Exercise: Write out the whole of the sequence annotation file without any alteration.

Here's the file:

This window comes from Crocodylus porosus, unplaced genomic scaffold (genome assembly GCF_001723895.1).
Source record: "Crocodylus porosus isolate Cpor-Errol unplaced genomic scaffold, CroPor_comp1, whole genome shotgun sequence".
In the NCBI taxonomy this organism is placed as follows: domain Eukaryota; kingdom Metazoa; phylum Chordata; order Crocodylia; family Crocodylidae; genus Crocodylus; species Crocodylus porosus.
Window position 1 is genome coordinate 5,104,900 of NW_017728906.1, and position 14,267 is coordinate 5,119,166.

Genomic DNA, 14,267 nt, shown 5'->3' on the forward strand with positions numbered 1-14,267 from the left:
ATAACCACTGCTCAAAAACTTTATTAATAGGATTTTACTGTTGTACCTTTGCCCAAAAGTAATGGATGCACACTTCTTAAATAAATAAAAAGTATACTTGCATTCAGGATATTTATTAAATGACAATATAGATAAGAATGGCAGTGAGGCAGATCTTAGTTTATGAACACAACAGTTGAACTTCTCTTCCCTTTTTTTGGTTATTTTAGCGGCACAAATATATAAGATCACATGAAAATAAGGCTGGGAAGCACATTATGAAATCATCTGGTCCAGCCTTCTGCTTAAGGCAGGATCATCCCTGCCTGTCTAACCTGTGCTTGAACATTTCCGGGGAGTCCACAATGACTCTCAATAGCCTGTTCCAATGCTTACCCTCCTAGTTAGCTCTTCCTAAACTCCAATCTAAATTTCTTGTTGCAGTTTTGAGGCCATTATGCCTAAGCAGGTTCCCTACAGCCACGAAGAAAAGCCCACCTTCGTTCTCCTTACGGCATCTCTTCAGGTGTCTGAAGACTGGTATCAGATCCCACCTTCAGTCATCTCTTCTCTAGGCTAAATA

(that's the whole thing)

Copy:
This window comes from Crocodylus porosus, unplaced genomic scaffold (genome assembly GCF_001723895.1).
Source record: "Crocodylus porosus isolate Cpor-Errol unplaced genomic scaffold, CroPor_comp1, whole genome shotgun sequence".
In the NCBI taxonomy this organism is placed as follows: domain Eukaryota; kingdom Metazoa; phylum Chordata; order Crocodylia; family Crocodylidae; genus Crocodylus; species Crocodylus porosus.
Window position 1 is genome coordinate 5,104,900 of NW_017728906.1, and position 14,267 is coordinate 5,119,166.

Genomic DNA, 14,267 nt, shown 5'->3' on the forward strand with positions numbered 1-14,267 from the left:
ATAACCACTGCTCAAAAACTTTATTAATAGGATTTTACTGTTGTACCTTTGCCCAAAAGTAATGGATGCACACTTCTTAAATAAATAAAAAGTATACTTGCATTCAGGATATTTATTAAATGACAATATAGATAAGAATGGCAGTGAGGCAGATCTTAGTTTATGAACACAACAGTTGAACTTCTCTTCCCTTTTTTTGGTTATTTTAGCGGCACAAATATATAAGATCACATGAAAATAAGGCTGGGAAGCACATTATGAAATCATCTGGTCCAGCCTTCTGCTTAAGGCAGGATCATCCCTGCCTGTCTAACCTGTGCTTGAACATTTCCGGGGAGTCCACAATGACTCTCAATAGCCTGTTCCAATGCTTACCCTCCTAGTTAGCTCTTCCTAAACTCCAATCTAAATTTCTTGTTGCAGTTTTGAGGCCATTATGCCTAAGCAGGTTCCCTACAGCCACGAAGAAAAGCCCACCTTCGTTCTCCTTACGGCATCTCTTCAGGTGTCTGAAGACTGGTATCAGATCCCACCTTCAGTCATCTCTTCTCTAGGCTAAATA